Officials at the National Archives say agencies could be using artificial intelligence to more efficiently process a tremendous backlog of appeals.
Sens. Ron Wyden, D-Ore., and Jerry Moran, R-Kan., drew attention to national security implications of failing to declassify epic amounts of data and urged the Biden administration to invest in people and technology to address a backlog of appeals that has continued to pile up since the advent of computers and the internet.
“The failures of the current obsolete system have been extensively documented in reports from the Information Security Oversight Office of the National Archives and the Public Interest Declassification Board, and in public testimony from the Office of the Director of National Intelligence,” the senators wrote in a May letter to President Joe Biden, which they released Thursday. “As the Director of National Intelligence reiterated earlier this year, deficiencies in the current system ‘undermine our national security, as well as critical democratic objectives.’”
The backlog involves way more than just static documents. According to a report to the president prepared by Mark Bradley, director of the ISOO, the digital age has created a never ending flow of data that the government is failing to review and process in a timely manner.
“Thirty years ago, most of this information resided only on paper,” Bradley wrote in the 2018 report. “The government stored it in locked safes and shared it in-person by courier or over secure facsimile lines. Today, the government creates electronic petabytes of classified and controlled unclassified data each month, a deluge that we expect will continue to grow unabated. Digital data now comes in a wide variety of forms, including text, numerical data and graphical images stored virtually in clouds and transmitted by email, instant messages, and chats.”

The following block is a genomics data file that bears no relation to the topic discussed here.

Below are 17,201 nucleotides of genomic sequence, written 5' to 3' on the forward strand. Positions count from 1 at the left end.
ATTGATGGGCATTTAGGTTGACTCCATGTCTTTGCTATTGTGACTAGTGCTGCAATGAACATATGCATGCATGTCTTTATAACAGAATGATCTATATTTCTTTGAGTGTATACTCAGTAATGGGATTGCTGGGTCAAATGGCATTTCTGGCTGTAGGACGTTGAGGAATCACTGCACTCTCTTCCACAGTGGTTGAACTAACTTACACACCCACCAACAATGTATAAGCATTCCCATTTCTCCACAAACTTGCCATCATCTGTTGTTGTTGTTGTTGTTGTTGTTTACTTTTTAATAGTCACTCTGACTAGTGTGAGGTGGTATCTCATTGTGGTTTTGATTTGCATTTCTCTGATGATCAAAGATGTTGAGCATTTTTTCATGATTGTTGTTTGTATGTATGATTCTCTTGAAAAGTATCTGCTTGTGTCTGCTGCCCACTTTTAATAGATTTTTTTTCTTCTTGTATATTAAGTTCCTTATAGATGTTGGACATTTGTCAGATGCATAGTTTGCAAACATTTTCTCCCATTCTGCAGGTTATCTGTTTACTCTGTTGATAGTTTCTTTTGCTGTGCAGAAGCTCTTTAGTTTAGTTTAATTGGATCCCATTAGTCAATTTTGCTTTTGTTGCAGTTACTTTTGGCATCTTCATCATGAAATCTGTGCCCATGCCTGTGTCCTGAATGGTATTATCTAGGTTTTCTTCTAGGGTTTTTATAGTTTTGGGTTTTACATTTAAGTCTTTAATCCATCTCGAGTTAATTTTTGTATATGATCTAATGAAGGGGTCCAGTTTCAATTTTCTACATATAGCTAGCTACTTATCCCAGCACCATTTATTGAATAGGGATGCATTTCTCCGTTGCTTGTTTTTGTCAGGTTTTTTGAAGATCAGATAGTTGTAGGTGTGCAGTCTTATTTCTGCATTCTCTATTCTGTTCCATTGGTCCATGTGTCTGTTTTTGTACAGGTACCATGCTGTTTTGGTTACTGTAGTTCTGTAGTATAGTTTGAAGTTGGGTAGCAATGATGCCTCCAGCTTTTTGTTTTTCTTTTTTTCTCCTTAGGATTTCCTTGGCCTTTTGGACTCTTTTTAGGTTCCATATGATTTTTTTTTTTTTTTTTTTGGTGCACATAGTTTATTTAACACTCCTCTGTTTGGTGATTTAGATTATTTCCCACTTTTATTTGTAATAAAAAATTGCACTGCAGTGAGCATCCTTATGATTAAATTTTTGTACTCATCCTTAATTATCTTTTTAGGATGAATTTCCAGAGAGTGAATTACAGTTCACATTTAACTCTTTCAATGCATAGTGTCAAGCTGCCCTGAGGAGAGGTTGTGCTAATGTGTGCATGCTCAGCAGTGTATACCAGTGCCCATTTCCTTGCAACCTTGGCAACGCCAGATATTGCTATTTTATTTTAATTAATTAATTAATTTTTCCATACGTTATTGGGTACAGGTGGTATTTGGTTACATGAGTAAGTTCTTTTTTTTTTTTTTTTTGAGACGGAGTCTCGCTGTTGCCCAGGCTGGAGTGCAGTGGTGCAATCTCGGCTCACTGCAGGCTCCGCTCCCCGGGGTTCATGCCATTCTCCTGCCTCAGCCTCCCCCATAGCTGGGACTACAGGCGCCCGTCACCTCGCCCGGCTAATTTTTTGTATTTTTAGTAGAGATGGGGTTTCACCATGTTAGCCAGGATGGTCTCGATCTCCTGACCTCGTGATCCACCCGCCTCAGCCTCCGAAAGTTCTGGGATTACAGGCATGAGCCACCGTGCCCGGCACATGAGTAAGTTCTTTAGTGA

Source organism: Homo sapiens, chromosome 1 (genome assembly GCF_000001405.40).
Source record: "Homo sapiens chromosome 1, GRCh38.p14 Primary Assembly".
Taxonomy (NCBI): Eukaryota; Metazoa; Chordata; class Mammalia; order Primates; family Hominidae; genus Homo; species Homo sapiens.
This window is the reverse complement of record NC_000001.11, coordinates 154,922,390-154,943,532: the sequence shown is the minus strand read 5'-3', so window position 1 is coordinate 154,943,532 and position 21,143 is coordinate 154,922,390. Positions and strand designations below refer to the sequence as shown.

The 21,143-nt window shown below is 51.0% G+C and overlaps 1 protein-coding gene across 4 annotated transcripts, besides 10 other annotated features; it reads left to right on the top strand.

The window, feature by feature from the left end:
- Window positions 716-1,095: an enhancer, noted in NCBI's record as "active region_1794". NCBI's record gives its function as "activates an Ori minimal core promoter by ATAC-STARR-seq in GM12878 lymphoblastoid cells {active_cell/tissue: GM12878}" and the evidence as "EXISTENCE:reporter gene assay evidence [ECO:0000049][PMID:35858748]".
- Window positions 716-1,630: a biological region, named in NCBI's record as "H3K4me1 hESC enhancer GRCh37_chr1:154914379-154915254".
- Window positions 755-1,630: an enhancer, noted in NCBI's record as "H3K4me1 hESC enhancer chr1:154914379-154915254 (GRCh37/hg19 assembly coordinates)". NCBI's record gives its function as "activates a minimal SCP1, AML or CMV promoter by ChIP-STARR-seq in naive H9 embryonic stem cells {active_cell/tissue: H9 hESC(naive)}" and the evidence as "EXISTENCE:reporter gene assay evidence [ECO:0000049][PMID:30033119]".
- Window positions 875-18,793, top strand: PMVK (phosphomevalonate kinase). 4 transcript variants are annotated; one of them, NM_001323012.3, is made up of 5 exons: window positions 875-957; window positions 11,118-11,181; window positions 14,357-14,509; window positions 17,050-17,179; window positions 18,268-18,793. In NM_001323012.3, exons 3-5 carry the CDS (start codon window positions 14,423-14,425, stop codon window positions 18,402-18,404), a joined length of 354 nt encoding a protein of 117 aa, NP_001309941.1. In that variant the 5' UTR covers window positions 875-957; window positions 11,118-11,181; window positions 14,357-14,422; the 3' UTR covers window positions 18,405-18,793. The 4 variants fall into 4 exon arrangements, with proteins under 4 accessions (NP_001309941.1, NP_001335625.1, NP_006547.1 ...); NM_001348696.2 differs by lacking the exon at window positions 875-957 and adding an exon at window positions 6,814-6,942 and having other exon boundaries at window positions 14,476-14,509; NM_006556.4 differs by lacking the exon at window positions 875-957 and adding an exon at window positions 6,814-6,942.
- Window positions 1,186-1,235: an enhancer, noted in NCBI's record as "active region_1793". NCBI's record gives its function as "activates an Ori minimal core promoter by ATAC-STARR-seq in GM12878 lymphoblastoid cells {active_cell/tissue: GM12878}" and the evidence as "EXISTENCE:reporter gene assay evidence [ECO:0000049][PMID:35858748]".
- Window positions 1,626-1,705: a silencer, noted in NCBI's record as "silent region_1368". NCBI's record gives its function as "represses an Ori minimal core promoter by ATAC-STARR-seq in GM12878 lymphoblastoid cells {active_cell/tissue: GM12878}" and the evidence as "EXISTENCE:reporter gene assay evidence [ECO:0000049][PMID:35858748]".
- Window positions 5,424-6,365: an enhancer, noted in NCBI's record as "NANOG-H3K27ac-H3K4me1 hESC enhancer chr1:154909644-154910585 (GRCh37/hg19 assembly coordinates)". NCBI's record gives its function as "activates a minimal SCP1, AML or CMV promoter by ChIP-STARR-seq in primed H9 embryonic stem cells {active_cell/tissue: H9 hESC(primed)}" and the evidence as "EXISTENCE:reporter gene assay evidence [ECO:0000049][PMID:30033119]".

An Interagency Security Classification Appeals Panel had 1,217 appeals pending review at the end of 2018, according to Bradley’s report, which said that could affect the timely sharing of information with state and local entities, as well as those in the private sector.
Under a 2009 executive order, the PIDB has been proposing solutions, which Bradley and the senators echo, that involve assigning staff within agencies to be dedicated to appropriately classify the information and investing in technology to help with the task.
“The complex interagency process necessary to achieve this long-overdue reform demands active leadership from the White House,” the senators wrote. “We therefore urge that the National Security Council be resourced to undertake this process and that you make clear, to the NSC and across the executive branch, that your administration views the completion of a new or amended executive order as an urgent priority.”
The recommendations suggest artificial intelligence could be employed to categorize and mark the information using associated metadata. Access controls—which also lie at the center of the administration’s ‘zero trust’ approach to cybersecurity—could also be used to appropriately store and transmit the information, according to the officials.
Asserting that classification costs the federal government nearly $18.5 billion a year, Wyden and Moran have proposed legislation that would authorize the director of national intelligence, consulting with other federal agencies, to “set policies, direct resources and promote technical solutions” to address the problem while reporting to Congress.